Review: ‘Red, White & Royal Blue’ by Casey McQuiston
Red, White & Royal Blueby Casey McQuiston
Published by St. Martin's Griffin on May 14, 2019
Genres: LGBT Romance, MM Romance, New Adult Romance
Format: AudioBook, Paperback
Source: Library, Purchased
Purchase at Amazon | Barnes & Noble
Older cover edition of ASIN B07J4LPZRN here.
What happens when America's First Son falls in love with the Prince of Wales?
When his mother became President, Alex Claremont-Diaz was promptly cast as the American equivalent of a young royal. Handsome, charismatic, genius—his image is pure millennial-marketing gold for the White House. There's only one problem: Alex has a beef with the actual prince, Henry, across the pond. And when the tabloids get hold of a photo involving an Alex-Henry altercation, U.S./British relations take a turn for the worse.
Heads of family, state, and other handlers devise a plan for damage control: staging a truce between the two rivals. What at first begins as a fake, Instragramable friendship grows deeper, and more dangerous, than either Alex or Henry could have imagined. Soon Alex finds himself hurtling into a secret romance with a surprisingly unstuffy Henry that could derail the campaign and upend two nations and begs the question: Can love save the world after all? Where do we find the courage, and the power, to be the people we are meant to be? And how can we learn to let our true colors shine through? Casey McQuiston's Red, White & Royal Blue proves: true love isn't always diplomatic.
Did I just read Red, White and Royal Blue so that I can watch the movie version of it next month? Yes, I did. The previews of the movie had me hooked that I needed to make time to read it.
Did I enjoy the book? Somewhat. It won’t be a favorite, but I did enjoy that the book had the Enemies to Lovers trope, and I adored the main and secondary characters in the story. My issue was that there was more focus on politics than the relationship between Henry and Alex; I do not enjoy politics in my story. I knew what I was getting into this book when it involved America’s First Son and England’s Prince falling for each other, but I tend to avoid politics in real life. I was raised in a Conservative household but never fully aligned with my family’s voting stances, which is why I’m not registered as a Rep/Dem; I am a Libertarian and have been for years. I’m the problem child in the family for not being either Republican or Democrat, but I have always questioned things, and I was never fond of either party and what they had to offer. If you roast the Republican side, you better do the same to the Democrat side because both major parties have been the same for years. This book definitely leans more to one side of the political spectrum, so I tended to skim over those parts and focus on the romantic story of Alex and Henry.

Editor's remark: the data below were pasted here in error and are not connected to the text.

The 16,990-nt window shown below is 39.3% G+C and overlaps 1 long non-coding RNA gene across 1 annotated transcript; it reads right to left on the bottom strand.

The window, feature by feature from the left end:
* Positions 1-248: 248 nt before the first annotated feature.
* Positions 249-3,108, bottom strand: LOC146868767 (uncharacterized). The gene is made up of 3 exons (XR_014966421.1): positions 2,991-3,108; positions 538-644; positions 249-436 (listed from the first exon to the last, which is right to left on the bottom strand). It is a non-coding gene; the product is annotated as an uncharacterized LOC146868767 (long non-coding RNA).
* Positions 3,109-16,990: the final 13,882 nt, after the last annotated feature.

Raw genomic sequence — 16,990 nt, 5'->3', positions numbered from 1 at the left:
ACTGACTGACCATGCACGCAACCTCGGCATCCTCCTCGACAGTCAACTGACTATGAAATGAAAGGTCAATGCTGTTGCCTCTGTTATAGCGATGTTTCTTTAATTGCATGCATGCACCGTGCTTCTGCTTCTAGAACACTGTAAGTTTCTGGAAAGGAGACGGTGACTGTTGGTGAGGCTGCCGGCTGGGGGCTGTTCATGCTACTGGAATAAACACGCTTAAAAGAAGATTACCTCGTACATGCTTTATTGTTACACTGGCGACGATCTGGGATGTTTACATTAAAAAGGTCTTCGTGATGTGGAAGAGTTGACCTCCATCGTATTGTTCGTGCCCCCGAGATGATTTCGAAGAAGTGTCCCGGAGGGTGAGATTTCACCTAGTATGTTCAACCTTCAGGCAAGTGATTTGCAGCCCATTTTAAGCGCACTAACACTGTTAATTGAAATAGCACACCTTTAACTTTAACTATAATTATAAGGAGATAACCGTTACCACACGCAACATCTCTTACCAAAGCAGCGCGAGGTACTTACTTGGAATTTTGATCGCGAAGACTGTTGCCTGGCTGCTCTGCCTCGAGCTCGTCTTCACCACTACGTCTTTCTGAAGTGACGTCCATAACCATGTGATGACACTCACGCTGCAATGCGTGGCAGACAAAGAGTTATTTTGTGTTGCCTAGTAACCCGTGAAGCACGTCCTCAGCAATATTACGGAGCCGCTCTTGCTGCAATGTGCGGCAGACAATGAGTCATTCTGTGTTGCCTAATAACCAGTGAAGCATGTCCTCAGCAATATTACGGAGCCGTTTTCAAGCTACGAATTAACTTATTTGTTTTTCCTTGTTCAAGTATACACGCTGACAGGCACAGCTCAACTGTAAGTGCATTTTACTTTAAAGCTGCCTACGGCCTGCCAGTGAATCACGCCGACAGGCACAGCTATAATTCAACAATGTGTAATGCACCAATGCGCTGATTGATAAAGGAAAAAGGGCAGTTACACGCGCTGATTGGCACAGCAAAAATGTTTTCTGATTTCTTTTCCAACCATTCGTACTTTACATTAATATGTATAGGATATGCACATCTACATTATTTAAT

I loved that this book had the First Son, Alex, and the Prince of England, Henry, as enemies that gradually became a romantic relationship between the two characters. The banter between the two was adorable, especially when they caused a scene at the Royal Wedding and were forced to start hanging out like friends due to the risks of threats to their American/British relations in the news and tabloids. It doesn’t help with Alex’s mother being up for reelection, and she needs Alex to be on his best behavior when he does hang out with Henry. The second the two did hang out together, they started to get to know each other, and I loved getting to know the characters more and what they were into away from their duties. I will admit that Henry was my favorite, especially when his favorite Star Wars movie was Return of the Jedi. And, his reason for loving that movie was the same as mine and not just because there were Ewoks in it. I did like Alex, too, especially with how he handled certain things in the book that pertained to his and Henry’s relationship.
Now, do I consider this book spicy? No, not even close to spicy. You get some mention of what the characters did, but it’s more fade-to-black scenes than anything when Henry and Alex get together. There are a lot of love notes/texts/emails back and forth, but not a lot of moments between the two characters that involve spicy. This book may be considered spicy to some readers, but to me, who reads different subgenres of romance, this book is not considered the same level of spice I tend to read.
I think this book would have been more enjoyable if the politics hadn’t been in it, but that’s my opinion; other readers may enjoy it. I just can’t get into political stuff in my books. I want an escape from what’s on the TV, radio, social media, etc., which is why I read books.
I will say this, as someone who is a Libertarian, I can’t stand that the government gets involved with things such as who you should marry or love. It’s none of their damn business. I hated that Henry and Alex had to keep their relationship secret because that shouldn’t be the case.
The ending was predictable, with Henry and Alex’s relationship being discovered and who was behind it. I liked that family and friends supported the two and their relationship.
I do recommend the audiobook of this book. I would have DNF’d the book if I had read it instead of listening to it. The narrator made the story okay, especially since it was written in the present tense and third person, which is not my favorite when reading a romance book.
Will I read another book from this author? I don’t think so at this time.
Story Rating: ⭐️ ⭐️ ⭐️
Steam/Spice Rating: 🌶
Would I recommend this book? I will only recommend if you are a fan of Casey McQuiston’s books already.
Genre/SubGenre(s): Romance | New Adult Romance | MM Romance | LGBTQIA+
Trope(s)/Element(s): Enemies to Lovers | Fake Friendship | Secret Relationship | Bi-Awakening